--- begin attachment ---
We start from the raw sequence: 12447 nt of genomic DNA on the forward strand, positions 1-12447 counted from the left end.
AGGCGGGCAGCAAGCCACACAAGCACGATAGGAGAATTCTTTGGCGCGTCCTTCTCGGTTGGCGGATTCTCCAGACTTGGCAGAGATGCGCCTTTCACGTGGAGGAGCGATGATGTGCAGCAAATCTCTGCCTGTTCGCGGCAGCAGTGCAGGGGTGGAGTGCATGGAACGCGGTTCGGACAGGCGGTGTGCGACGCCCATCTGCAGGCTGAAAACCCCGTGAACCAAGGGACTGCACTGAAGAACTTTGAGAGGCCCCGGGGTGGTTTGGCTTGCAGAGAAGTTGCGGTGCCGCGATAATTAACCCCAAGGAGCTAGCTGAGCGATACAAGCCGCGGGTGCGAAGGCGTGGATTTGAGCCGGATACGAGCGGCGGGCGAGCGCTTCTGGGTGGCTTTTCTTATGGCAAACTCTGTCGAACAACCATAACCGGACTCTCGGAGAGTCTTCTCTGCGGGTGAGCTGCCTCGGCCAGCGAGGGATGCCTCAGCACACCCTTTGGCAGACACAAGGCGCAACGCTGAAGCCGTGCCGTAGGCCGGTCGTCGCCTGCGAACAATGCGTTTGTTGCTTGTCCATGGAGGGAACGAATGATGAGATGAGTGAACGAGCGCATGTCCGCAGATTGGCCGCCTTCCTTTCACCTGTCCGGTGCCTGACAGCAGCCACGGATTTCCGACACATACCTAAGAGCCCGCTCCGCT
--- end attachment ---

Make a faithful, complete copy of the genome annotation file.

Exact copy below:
We start from the raw sequence: 12447 nt of genomic DNA on the forward strand, positions 1-12447 counted from the left end.
AGGCGGGCAGCAAGCCACACAAGCACGATAGGAGAATTCTTTGGCGCGTCCTTCTCGGTTGGCGGATTCTCCAGACTTGGCAGAGATGCGCCTTTCACGTGGAGGAGCGATGATGTGCAGCAAATCTCTGCCTGTTCGCGGCAGCAGTGCAGGGGTGGAGTGCATGGAACGCGGTTCGGACAGGCGGTGTGCGACGCCCATCTGCAGGCTGAAAACCCCGTGAACCAAGGGACTGCACTGAAGAACTTTGAGAGGCCCCGGGGTGGTTTGGCTTGCAGAGAAGTTGCGGTGCCGCGATAATTAACCCCAAGGAGCTAGCTGAGCGATACAAGCCGCGGGTGCGAAGGCGTGGATTTGAGCCGGATACGAGCGGCGGGCGAGCGCTTCTGGGTGGCTTTTCTTATGGCAAACTCTGTCGAACAACCATAACCGGACTCTCGGAGAGTCTTCTCTGCGGGTGAGCTGCCTCGGCCAGCGAGGGATGCCTCAGCACACCCTTTGGCAGACACAAGGCGCAACGCTGAAGCCGTGCCGTAGGCCGGTCGTCGCCTGCGAACAATGCGTTTGTTGCTTGTCCATGGAGGGAACGAATGATGAGATGAGTGAACGAGCGCATGTCCGCAGATTGGCCGCCTTCCTTTCACCTGTCCGGTGCCTGACAGCAGCCACGGATTTCCGACACATACCTAAGAGCCCGCTCCGCT